• Superbone
      • 4 mths ago
      • Reported - view

      Ivory Wildebeest Dave Ramsey's Every Dollar budgeting system. It is but I think it works more like you work currently. I believe you budget the whole month before you get your paychecks. Maybe fits into your existing paradigm better?

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  • Do you have enough money in your accounts to budget for a full month at a time, without waiting for paychecks? If you do, try a fresh start and allocate the money you do have as though it were a new month. Then don't touch the money that comes in until you're ready to budget the next month. (Most people who do this refer to it as a "buffer" and move the money from TBB to a category they call "income for next month", just so it's not sitting in TBB.)

    I check my budget daily, but that's because I think about spending money daily. I check to make sure I have money where I think I do, and if not, where the money will come from if/when I need to spend it (or decide I don't need to spend it). It's a 5 second or so check, most of the time. I reconcile my budget and accounts (as in, take maybe 30 minutes to sit down and make sure the number in my bank matches the number in YNAB) weekly.  I also have basically no debt, but managing the budget for me isn't about debt (getting out of or staying out of); it's about making sure I spend my money in the way that works best for me, at this point in my life.

    If you're doing the method correctly, are able to budget a full month at a time, and are able to more or less accurately plan your spending for the month, you probably don't need to check your budget every day. I probably don't need to; I just feel more confident in my decisions when I do.  However,

    Ivory Wildebeest said:
    it to work as it works for so many

     really is about tracking spending and allocating income as they happen. It doesn't sound like it's a way your brain works issue, it sounds like it's a "not wanting to expend the effort" issue. You don't sound confused about this, although you might be.

     

    Ivory Wildebeest said:
    I have more money than what the app thinks I have too so its kind of like why can I only use what is actively coming in!?

     This does not sound right, so maybe you are confused. The app thinks you have the money in whatever on-budget accounts you've entered. The sum total of the amount you've budgeted equals the sum total of money in your accounts in YNAB. If that sum total does not match your money in the bank, you need to reconcile your accounts until it does.  Unless you're referring to having money in off-budget accounts?

    Like 3
    • Fuzzball Meows So I have like 7000 in "savings" that is really in my checking acct right now yet it says i am -935 to budget. that is what i dont get.  I guess i need to learn how to create this buffer.  how do i create a INM category? ive only been able to have one income category

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  • Ivory Wildebeest said:
    I have more money than what the app thinks I have too so its kind of like why can I only use what is actively coming in!?

    That's on you. You tell the app what money you have by adding it to your budget. Your savings accounts should be in your budget.

    If you're as well off as you say you are, you should have enough funds to budget a month ahead and use YNAB the correct way. You fund this month with savings and the future month with income from this month. You can then do your once a month budgeting session and use YNAB correctly by not having a negative TBB.  I budget once a month and let direct import do its thing. Easy peasy.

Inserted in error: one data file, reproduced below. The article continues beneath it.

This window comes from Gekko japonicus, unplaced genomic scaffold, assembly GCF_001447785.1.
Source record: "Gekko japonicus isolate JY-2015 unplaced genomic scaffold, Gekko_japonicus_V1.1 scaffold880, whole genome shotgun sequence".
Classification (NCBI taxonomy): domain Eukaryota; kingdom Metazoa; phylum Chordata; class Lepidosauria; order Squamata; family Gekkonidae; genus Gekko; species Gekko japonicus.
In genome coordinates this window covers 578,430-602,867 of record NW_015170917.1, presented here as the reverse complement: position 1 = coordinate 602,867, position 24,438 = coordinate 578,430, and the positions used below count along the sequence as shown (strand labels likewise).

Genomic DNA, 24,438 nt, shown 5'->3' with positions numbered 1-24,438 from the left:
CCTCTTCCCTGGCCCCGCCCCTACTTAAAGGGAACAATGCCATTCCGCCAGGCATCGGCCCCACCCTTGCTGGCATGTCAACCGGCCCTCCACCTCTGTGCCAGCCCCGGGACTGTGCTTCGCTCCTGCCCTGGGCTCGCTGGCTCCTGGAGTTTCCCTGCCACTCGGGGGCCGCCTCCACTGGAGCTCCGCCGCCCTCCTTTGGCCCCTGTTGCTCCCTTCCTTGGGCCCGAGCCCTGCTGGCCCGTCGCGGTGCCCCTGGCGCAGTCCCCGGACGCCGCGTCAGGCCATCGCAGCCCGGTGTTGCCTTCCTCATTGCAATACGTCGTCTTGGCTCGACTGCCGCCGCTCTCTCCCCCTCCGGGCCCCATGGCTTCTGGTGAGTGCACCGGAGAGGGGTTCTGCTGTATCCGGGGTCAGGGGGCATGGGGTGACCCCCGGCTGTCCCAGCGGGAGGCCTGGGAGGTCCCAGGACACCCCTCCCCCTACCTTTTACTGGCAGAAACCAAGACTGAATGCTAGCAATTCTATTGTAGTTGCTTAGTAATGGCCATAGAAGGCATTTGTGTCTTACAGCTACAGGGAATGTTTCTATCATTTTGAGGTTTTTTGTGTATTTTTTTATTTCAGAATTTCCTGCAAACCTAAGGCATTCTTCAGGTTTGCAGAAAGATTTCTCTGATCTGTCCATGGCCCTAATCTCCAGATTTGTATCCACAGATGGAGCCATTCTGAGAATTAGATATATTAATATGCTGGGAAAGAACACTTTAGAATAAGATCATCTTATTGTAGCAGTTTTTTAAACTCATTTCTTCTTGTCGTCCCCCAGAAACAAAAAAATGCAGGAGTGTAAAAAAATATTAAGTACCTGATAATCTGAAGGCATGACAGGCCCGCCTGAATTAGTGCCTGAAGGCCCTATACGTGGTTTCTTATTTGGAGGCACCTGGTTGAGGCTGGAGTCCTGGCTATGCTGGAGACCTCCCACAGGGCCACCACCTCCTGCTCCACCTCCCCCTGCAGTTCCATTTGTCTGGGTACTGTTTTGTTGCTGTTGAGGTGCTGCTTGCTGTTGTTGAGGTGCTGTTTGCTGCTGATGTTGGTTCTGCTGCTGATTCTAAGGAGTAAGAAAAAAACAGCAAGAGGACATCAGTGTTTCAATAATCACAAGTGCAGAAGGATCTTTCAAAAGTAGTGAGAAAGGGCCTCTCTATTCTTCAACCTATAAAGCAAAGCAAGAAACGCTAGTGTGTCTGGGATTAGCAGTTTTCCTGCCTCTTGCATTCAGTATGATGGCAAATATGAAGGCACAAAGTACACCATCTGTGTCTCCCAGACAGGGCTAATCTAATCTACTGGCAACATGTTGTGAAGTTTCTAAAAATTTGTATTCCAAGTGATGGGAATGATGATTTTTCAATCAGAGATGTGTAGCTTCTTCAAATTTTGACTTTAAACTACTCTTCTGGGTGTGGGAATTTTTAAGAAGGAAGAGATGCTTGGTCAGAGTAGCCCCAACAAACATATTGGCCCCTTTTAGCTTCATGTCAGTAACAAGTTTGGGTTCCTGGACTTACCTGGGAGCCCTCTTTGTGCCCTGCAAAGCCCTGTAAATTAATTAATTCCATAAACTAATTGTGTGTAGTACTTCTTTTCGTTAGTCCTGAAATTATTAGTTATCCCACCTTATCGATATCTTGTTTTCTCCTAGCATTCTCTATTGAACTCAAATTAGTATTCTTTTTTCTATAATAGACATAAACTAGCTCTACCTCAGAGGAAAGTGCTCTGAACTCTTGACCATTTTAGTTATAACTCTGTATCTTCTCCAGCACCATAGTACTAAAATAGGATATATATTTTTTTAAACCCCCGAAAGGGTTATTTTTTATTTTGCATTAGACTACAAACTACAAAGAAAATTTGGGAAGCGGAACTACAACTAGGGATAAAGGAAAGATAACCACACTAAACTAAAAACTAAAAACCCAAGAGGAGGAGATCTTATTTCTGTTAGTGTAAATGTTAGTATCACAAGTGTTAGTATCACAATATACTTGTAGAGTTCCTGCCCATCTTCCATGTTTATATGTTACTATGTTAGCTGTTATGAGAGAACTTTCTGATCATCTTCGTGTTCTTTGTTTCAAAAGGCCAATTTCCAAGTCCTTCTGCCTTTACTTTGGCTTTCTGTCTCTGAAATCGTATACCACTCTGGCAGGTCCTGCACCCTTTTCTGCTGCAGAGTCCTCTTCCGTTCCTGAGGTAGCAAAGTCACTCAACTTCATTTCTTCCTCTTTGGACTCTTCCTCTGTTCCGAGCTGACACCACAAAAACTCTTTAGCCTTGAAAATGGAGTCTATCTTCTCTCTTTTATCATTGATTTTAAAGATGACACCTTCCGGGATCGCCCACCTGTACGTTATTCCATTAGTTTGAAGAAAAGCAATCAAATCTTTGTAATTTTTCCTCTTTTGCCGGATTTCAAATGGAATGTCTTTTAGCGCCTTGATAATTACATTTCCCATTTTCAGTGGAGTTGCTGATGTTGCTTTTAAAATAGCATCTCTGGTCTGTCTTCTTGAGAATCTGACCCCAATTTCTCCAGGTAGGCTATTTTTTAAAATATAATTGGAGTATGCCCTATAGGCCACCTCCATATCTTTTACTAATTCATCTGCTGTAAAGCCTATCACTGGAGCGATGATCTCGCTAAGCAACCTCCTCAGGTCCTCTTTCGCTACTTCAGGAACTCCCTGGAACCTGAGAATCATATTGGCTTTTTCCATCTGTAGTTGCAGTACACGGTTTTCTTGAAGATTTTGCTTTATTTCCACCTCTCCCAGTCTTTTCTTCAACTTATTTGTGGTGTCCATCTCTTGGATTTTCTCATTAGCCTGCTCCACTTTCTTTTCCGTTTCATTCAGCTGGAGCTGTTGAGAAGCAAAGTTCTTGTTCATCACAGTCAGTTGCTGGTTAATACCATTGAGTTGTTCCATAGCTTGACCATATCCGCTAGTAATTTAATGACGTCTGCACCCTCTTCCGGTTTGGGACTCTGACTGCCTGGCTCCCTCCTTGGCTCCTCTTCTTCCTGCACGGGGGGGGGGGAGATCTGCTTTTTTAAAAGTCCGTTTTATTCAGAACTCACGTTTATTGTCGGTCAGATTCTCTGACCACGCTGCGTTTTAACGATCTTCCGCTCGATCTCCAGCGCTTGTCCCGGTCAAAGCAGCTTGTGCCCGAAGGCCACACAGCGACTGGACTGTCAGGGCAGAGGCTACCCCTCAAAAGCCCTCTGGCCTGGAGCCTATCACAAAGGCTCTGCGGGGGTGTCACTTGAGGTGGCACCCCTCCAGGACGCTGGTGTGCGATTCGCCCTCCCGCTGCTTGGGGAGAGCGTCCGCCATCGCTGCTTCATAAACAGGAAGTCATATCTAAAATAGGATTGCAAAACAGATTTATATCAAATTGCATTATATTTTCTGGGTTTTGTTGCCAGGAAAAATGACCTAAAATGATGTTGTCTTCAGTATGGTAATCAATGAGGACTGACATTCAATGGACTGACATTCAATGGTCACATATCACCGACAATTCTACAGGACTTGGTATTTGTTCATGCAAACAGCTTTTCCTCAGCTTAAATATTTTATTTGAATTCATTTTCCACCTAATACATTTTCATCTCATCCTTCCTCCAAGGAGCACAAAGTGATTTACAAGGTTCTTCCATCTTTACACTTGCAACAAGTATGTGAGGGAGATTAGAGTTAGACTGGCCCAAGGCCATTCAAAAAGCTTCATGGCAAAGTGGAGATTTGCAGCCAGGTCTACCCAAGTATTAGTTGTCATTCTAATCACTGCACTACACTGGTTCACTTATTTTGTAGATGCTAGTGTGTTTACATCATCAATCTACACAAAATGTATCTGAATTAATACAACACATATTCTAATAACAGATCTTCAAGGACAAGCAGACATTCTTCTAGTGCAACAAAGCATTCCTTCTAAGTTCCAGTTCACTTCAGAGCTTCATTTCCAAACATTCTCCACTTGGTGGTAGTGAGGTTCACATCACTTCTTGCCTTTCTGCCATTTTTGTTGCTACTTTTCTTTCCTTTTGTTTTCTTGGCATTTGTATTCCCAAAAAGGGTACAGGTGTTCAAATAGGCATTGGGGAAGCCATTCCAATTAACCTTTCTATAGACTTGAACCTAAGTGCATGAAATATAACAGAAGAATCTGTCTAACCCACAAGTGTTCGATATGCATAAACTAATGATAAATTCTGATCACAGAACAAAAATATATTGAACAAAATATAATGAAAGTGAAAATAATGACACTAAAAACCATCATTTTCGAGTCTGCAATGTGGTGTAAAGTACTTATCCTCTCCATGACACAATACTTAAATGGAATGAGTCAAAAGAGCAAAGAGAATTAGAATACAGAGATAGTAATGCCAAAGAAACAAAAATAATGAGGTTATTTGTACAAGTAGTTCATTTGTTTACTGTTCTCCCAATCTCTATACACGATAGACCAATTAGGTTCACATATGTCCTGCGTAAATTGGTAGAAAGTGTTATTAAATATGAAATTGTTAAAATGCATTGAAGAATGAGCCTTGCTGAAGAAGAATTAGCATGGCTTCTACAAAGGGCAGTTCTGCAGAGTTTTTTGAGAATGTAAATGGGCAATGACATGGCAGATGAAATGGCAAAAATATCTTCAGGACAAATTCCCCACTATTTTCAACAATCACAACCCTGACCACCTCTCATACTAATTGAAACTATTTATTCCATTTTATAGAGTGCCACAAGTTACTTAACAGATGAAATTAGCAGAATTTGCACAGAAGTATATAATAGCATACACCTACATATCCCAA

Anyway, if you're not interested in using YNAB correctly and following the YNAB rules, then yes, you should move on and keep doing what you're doing. YNAB is its own system so yes, it's very possible it doesn't work exactly like your brain works. Your brain might need to adapt if you want to use YNAB correctly. If you're not interested in seeing how that might help you, just move on and keep doing what you're doing. YNAB is not an open ended budgeting system.

    Like 4
  • You’ve listed a number of reasons it *doesn’t* work for you (and they seem quite signficant).

    Maybe it would help to elaborate more on what you’re hoping to get from YNAB that those other systems aren’t offering you?  What problem is it you’d like YNAB to solve?

    In my experience it’s definitely not a low-effort system.  Personally I update transactions several times per week, kind of a “little and often” approach.  But I find it helpful and reassuring to be on top of my numbers, and it’s a useful reminder not to impulse splurge with money I don’t have.  But that’s how *my* brain works :)

    Like 3
  • Welcome Ivory Wildebeest ! A great way to understand the YNAB method and see if it will work for you is to check out our Four Rules for Less Money Stress video series! 😊

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  • Coming from DR you should not really think of YNAB from a "Monthly Cash Flow Plan" but rather the "Allocated Spending Plan". And to take that a step further, YNAB does not allow you to rely on funds you don't have. This is very basically what Allocated budget was attempting to provide you with DR. It wanted to make sure that from Pay Period to Pay Period, you could cover your goals/expenses. 

    I have used (and taught for DR classes) ED, Mint, MSMoney, and YNAB and by far YNAB provides the best solution in my mind. It deviates from the DR philosophy in some aspects because it solves the main issues that DR attempts to avoid due to "there is a whole down that road..... so avoid that road" (Credit cards would be an example). 

    With YNAB you can have your month-start setup in less than 5min (give or take) once you get 1 month ahead and utilize goals. Then you simply need the software to record your transactions. I dont recommend the "only want to look at the budget once a week" perspective because you really should record what you spend before it imports with the bank to ensure you have a good perspective on what is left in your categories. Though that holds true with most budgets. In my mind, you want to be more proactive instead of reactive with spending and where you stand within a month. 

    For us, the software worked better for us once it was doing all the heavy lifting. Setting up the scheduled transactions and goals for each category helped a ton since "Underfunded" told me instantly what was needed and we could distribute the funds with 1 click.

    Like 4